Directed Studies offers a select group of first-year students an intense interdisciplinary introduction to some of the seminal texts of Western civilization. Working in discussion seminars with top Yale faculty, DS students learn to analyze complex texts and to put them into conversation with one another across time and genre. DS helps students develop their abilities to engage in thoughtful discussions of fundamental human questions, and through frequent feedback from faculty and dedicated DS writing tutors, to write clear and persuasive analytic essays.
Directed Studies is a part of The Humanities Program, and began in the 1940s as an experiment in liberal education. Its founders wanted to see whether some Yale students would benefit if they began their studies by following a single coordinated plan of study instead of piecing together courses for themselves. Faculty designed a set of courses to be interdisciplinary, intellectually coherent and personally meaningful, and the dean kept notes on the experiences of the first cohorts of students and asked for their feedback. After only a few years, the results were so promising that the New York Times proclaimed Directed Studies a success. While the program has changed a great deal since then and continues to evolve, it retains many marks of its founding.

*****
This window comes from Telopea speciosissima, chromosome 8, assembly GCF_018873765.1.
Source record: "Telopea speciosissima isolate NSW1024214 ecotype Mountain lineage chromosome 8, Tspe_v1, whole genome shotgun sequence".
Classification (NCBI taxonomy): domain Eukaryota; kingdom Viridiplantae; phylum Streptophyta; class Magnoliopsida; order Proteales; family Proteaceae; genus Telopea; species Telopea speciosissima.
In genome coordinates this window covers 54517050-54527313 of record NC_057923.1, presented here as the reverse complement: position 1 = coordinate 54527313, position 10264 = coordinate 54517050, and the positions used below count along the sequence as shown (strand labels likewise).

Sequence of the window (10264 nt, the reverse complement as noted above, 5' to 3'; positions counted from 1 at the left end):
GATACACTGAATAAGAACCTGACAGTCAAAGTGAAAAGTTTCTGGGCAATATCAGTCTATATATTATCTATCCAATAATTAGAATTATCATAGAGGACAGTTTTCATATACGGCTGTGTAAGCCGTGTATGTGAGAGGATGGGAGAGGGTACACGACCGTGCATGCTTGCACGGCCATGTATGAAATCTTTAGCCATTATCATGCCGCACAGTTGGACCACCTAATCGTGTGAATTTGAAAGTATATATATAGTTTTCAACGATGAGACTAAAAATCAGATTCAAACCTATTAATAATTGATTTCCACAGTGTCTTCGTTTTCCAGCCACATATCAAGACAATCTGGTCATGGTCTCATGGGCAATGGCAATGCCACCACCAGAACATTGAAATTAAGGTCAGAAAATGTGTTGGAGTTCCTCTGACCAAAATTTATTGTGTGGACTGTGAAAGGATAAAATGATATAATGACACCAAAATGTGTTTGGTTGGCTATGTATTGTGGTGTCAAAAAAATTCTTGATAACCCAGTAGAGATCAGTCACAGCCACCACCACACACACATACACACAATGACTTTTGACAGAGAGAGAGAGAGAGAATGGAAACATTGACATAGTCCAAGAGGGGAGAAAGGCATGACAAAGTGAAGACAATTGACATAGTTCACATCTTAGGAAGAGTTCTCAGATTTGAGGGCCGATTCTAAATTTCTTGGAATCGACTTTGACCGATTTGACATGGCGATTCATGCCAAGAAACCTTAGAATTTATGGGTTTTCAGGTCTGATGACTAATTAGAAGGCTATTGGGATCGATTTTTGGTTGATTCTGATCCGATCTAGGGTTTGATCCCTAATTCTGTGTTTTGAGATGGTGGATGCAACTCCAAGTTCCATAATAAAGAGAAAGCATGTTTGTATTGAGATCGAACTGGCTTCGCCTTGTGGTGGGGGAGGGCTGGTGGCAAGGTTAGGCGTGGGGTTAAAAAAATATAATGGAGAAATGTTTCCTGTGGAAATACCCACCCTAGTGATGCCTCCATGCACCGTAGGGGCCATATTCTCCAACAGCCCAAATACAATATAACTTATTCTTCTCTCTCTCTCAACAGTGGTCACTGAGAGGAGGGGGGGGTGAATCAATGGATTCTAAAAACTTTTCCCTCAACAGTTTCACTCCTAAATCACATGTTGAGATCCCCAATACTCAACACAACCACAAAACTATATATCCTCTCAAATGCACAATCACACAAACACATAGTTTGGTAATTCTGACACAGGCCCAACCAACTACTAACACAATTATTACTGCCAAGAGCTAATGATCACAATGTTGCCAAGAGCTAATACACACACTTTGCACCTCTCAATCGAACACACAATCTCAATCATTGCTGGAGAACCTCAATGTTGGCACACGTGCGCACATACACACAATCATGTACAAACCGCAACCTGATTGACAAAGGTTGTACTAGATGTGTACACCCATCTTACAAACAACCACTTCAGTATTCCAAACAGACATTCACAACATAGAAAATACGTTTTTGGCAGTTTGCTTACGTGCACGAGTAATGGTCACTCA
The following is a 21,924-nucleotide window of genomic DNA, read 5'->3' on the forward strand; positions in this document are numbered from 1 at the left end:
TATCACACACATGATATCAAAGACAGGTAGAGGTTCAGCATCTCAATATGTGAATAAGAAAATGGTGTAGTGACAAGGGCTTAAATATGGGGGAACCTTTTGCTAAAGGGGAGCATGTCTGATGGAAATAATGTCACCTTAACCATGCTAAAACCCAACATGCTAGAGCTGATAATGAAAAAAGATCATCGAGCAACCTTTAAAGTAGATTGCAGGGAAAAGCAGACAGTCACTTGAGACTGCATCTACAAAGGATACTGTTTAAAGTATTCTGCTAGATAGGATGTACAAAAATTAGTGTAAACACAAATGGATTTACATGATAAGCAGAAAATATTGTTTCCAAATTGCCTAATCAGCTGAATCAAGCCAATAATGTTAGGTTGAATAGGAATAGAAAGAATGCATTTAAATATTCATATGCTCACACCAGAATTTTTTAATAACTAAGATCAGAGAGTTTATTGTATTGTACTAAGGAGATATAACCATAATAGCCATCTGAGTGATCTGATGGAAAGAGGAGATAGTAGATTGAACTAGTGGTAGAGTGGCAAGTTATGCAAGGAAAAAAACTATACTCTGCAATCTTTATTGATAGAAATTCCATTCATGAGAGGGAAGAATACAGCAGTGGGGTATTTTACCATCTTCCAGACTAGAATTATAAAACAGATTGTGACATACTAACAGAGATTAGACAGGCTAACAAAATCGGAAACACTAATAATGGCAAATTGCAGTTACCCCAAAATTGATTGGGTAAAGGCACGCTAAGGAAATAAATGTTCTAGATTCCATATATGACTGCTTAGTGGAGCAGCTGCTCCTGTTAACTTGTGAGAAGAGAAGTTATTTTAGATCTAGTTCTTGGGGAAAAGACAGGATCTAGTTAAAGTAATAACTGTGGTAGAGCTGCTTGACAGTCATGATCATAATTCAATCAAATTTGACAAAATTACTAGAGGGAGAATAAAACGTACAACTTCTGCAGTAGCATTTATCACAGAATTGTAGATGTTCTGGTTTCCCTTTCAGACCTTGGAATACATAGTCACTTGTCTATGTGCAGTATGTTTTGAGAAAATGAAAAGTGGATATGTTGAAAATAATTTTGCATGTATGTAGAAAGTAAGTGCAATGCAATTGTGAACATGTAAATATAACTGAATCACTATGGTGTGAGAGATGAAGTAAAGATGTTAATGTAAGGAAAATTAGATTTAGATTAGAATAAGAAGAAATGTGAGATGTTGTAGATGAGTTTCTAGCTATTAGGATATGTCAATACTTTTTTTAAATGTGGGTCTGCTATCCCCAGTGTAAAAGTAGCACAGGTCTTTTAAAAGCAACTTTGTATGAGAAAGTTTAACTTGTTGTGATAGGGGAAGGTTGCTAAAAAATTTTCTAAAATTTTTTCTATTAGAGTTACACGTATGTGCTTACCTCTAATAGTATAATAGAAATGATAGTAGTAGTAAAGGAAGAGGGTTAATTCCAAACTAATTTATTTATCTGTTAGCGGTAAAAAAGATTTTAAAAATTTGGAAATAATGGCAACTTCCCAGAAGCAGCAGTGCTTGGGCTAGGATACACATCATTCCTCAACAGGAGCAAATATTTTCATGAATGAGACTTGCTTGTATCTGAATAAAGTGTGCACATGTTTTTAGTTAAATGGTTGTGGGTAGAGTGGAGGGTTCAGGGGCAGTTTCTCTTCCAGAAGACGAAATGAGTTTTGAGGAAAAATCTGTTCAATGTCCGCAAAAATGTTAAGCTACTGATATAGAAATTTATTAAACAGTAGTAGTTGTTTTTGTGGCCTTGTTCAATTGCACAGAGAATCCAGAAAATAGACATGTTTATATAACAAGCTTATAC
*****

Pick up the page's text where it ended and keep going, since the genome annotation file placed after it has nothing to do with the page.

Today the Directed Studies program consists of three integrated full-year courses in Philosophy, Literature, and Historical and Political Thought. Students entering the program must enroll in all three courses and are expected to enroll for both semesters. The courses begin with classical antiquity and the Bible and continue through the Middle Ages, the Renaissance, and the Early Modern period, ending in the twentieth century with authors such as W.E.B. Du Bois, Virginia Woolf, Hannah Arendt and Iris Murdoch. Each of the three courses meets weekly for one lecture and two discussion seminars. The heart and soul of DS are its seminars, in which small groups of students working closely with a professor explore and debate the meaning—or meanings—of an influential text. The regular lectures and seminars are complemented by a series of colloquia featuring distinguished speakers from within Yale and beyond. Our study of written texts is also complemented by gallery talks and study sessions at the Yale Art Gallery, the Yale Center for British Art, and the Beinecke Rare Book and Manuscript Library.
Directed Studies has no prerequisites. Students can excel in DS whether or not they enter college with background in the texts it covers.
Enrollment in Directed Studies is limited to one hundred and twenty-six members of the freshmen class.
Applications to Directed Studies are closed. If you would like to be added to the wait list for 2016-17 please contact our administrative assistant, Connie Pascarella (email@example.com)